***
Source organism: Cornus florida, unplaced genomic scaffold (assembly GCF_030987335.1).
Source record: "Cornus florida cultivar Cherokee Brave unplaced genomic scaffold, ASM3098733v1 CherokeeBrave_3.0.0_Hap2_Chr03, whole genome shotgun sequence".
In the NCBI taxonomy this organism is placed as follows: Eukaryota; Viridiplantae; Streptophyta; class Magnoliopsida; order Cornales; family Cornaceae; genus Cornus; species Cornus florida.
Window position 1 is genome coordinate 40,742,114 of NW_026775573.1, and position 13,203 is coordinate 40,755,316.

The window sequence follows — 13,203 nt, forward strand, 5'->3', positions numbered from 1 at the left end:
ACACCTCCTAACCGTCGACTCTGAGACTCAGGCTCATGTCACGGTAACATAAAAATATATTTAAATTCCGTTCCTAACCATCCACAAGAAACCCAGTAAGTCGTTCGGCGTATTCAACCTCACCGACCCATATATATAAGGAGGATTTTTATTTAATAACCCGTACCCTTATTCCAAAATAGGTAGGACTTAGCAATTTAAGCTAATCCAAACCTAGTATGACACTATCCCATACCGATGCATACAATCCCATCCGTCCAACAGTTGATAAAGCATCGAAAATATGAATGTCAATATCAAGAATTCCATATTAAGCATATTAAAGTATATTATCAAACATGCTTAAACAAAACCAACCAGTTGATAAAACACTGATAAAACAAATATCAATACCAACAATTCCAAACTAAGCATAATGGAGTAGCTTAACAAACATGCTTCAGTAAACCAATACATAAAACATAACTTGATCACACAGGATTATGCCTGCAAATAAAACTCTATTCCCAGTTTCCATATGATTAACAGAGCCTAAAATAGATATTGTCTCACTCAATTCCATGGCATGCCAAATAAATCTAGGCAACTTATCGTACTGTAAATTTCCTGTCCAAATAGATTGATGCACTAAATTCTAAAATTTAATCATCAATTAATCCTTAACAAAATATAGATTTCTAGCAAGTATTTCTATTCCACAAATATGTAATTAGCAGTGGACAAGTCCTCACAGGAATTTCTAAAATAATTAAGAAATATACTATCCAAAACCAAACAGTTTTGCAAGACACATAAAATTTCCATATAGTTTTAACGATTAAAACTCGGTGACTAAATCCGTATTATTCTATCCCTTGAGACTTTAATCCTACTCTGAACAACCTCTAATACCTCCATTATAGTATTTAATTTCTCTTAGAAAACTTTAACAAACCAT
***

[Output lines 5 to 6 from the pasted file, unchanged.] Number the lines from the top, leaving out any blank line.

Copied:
The window sequence follows — 13,203 nt, forward strand, 5'->3', positions numbered from 1 at the left end:
ACACCTCCTAACCGTCGACTCTGAGACTCAGGCTCATGTCACGGTAACATAAAAATATATTTAAATTCCGTTCCTAACCATCCACAAGAAACCCAGTAAGTCGTTCGGCGTATTCAACCTCACCGACCCATATATATAAGGAGGATTTTTATTTAATAACCCGTACCCTTATTCCAAAATAGGTAGGACTTAGCAATTTAAGCTAATCCAAACCTAGTATGACACTATCCCATACCGATGCATACAATCCCATCCGTCCAACAGTTGATAAAGCATCGAAAATATGAATGTCAATATCAAGAATTCCATATTAAGCATATTAAAGTATATTATCAAACATGCTTAAACAAAACCAACCAGTTGATAAAACACTGATAAAACAAATATCAATACCAACAATTCCAAACTAAGCATAATGGAGTAGCTTAACAAACATGCTTCAGTAAACCAATACATAAAACATAACTTGATCACACAGGATTATGCCTGCAAATAAAACTCTATTCCCAGTTTCCATATGATTAACAGAGCCTAAAATAGATATTGTCTCACTCAATTCCATGGCATGCCAAATAAATCTAGGCAACTTATCGTACTGTAAATTTCCTGTCCAAATAGATTGATGCACTAAATTCTAAAATTTAATCATCAATTAATCCTTAACAAAATATAGATTTCTAGCAAGTATTTCTATTCCACAAATATGTAATTAGCAGTGGACAAGTCCTCACAGGAATTTCTAAAATAATTAAGAAATATACTATCCAAAACCAAACAGTTTTGCAAGACACATAAAATTTCCATATAGTTTTAACGATTAAAACTCGGTGACTAAATCCGTATTATTCTATCCCTTGAGACTTTAATCCTACTCTGAACAACCTCTAATACCTCCATTATAGTATTTAATTTCTCTTAGAAAACTTTAACAAACCAT